When you reach your delivery point, you’re ready to jump out with package in hand. I can’t tell you how many times I sat in front of a house searching for a package. I had one homeowner come out and cautiously ask “Excuse me, can I help you?” while she peeked into my SUV full of random Amazon packages. I explained to her what I was doing. When I said “like an Uber for Amazon” she went “ahhhhh.”
By moving as many packages as you can in your current cluster to the front, you’ll save time by delivering faster and more efficiently.
Try Everything in Your Power to Deliver the Package
Instead of marking the package undeliverable, do everything humanly possible to deliver that package. I tried to be the good Samaritan and mark some packages as unsafe to leave at door. In hindsight, I should have left the packages hidden or left them with a neighbor.
Being a huge Amazon customer myself, I always appreciate the package being left, rather than getting redelivered. Worst case scenario is the package gets stolen. But Amazon has a great policy on replacements. If you have undeliverables at the end of your shift, guess what? You have to trek back to the warehouse to return them.
If You Can Help It, Don’t Use a New Car or the Same Car You Use for Uber/Lyft
I used my older 4Runner, and boy did I need every square inch of cargo space. If you have a car, I guarantee you’ll be stacking boxes on your back seats. Also, you’ll be starting and stopping your engine a lot, sometimes, within 500 feet from your last stop. My 4Runner gets about 19 mpg, which isn’t great, but the utility in this case was worth it. Honestly, your gas mileage when Flexing isn’t as critical as it is with Uber. Your stops are usually no more than a few minutes drive apart.
This last one is more of a general tip – be courteous and dress comfortably, but still look professional. At the warehouse, I saw a guy in tore up dirty pants with an oversize sweater and a backwards hat. Put yourself in a homeowner’s shoes. You can bet the neighbors will be suspicious when you start taking pictures of packages left on doorsteps. Yes, pictures are required when leaving a package unattended.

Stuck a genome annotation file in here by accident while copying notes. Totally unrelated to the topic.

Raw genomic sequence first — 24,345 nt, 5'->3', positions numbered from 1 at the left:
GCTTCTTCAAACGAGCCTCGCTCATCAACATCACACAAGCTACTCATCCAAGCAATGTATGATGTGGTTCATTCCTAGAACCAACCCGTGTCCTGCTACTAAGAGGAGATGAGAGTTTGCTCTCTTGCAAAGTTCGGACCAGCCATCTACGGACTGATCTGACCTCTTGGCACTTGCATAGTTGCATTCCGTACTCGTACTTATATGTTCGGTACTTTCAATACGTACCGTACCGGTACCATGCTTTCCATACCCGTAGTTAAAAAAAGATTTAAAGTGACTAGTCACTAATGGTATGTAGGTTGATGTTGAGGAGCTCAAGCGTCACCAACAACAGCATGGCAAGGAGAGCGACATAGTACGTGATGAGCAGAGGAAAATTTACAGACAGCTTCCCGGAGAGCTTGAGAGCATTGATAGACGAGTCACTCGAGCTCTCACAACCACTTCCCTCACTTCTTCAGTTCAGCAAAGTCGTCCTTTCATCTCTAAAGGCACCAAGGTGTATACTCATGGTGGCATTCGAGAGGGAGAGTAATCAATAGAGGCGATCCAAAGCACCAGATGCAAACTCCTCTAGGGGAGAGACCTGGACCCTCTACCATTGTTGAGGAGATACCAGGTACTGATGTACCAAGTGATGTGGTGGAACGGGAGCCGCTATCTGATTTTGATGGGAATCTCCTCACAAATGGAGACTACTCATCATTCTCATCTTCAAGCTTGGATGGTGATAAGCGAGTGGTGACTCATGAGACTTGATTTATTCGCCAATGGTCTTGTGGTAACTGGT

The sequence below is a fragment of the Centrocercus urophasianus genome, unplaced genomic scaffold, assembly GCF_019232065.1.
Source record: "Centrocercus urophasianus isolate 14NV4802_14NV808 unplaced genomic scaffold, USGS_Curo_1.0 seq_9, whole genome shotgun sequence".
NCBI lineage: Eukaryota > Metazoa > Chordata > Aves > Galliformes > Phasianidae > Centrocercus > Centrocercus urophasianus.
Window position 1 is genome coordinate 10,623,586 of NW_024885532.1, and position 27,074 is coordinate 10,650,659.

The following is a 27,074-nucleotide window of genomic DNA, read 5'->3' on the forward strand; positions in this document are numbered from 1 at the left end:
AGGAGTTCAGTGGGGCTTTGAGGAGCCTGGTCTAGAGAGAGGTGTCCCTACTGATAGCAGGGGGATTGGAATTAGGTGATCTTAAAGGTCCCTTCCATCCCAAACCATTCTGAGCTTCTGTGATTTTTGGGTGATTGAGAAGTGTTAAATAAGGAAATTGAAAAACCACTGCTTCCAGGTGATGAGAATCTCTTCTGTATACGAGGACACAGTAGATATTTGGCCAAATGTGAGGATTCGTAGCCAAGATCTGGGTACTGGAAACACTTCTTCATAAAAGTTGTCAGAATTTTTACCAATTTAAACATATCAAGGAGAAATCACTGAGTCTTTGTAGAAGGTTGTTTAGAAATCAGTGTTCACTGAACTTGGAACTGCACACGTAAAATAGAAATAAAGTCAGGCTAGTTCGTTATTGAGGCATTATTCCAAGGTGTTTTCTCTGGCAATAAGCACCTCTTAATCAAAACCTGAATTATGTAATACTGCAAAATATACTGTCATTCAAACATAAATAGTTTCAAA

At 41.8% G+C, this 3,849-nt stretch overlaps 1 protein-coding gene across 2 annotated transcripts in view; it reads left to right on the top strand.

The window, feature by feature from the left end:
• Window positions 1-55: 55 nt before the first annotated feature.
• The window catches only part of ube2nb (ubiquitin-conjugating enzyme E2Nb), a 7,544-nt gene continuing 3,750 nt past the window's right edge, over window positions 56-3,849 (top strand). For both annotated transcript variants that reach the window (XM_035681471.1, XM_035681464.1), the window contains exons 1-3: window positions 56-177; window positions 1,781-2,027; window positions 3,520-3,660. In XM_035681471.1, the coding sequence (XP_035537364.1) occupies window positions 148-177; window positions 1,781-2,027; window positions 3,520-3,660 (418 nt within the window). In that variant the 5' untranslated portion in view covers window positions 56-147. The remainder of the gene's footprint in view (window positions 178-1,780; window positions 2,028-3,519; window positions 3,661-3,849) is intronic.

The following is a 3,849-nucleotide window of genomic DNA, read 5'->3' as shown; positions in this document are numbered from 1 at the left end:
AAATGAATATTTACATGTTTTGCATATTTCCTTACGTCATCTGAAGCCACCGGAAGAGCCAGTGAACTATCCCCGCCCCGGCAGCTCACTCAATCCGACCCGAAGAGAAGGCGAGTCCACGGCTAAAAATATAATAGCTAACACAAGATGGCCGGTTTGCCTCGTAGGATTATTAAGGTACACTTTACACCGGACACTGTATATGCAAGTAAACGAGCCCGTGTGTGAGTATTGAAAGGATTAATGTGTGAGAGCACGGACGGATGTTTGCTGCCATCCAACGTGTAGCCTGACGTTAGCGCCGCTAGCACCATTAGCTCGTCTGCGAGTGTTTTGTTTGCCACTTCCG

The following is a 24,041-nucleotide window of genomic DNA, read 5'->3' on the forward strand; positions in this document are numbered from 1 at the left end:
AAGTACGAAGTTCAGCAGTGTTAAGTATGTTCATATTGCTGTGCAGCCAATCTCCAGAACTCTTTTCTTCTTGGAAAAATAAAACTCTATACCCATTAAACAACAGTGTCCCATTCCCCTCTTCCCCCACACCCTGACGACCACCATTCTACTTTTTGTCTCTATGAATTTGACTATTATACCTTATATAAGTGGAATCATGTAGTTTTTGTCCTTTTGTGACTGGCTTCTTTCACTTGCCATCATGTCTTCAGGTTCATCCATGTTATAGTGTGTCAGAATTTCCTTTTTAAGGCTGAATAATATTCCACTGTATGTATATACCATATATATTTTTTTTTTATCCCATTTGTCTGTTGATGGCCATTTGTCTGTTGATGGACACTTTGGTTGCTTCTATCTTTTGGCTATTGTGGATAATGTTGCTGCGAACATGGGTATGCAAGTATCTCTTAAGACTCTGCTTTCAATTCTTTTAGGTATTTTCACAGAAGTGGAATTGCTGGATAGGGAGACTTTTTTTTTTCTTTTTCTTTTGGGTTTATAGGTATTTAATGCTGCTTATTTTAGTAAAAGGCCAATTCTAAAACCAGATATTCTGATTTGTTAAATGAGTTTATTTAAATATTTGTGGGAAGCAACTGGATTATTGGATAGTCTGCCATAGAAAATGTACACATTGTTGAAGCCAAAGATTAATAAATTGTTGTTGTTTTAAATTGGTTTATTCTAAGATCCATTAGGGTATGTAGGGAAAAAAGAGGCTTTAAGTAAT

How Much Can Amazon Flex Drivers Earn?
At the end of my shift, I had $70 in my account. Obviously, my main expense was fuel – I logged 63 miles on my route and at current pump prices, it cost me about $10.75 in gas. So, before taxes, I net about $59.25 for what took me 4.5 hours for just a little over $13 an hour. The more you get used to the system, the faster and more efficient you’ll get. In hindsight, I bet I could have finished my shift in under 3 hours (especially if I didn’t have to go back for returns). Stay tuned for a more in-depth look at the numbers in a future post.
So, happy Flexing. Hope these pointers will help some of you out there. The faster you get through your shift, the faster you can get home. And maybe even pick up a last minute shift!
Kris P. is a full time CPA, a dad and a husband from the San Francisco Bay Area. In addition to Flex, he also drives for Uber. All of his on-demand earnings goes straight to a separate travel account.
The post Want to Drive for Amazon Flex? 5 Things You Need to Know appeared first on The Rideshare Guy Blog and Podcast.
Powered by WPeMatico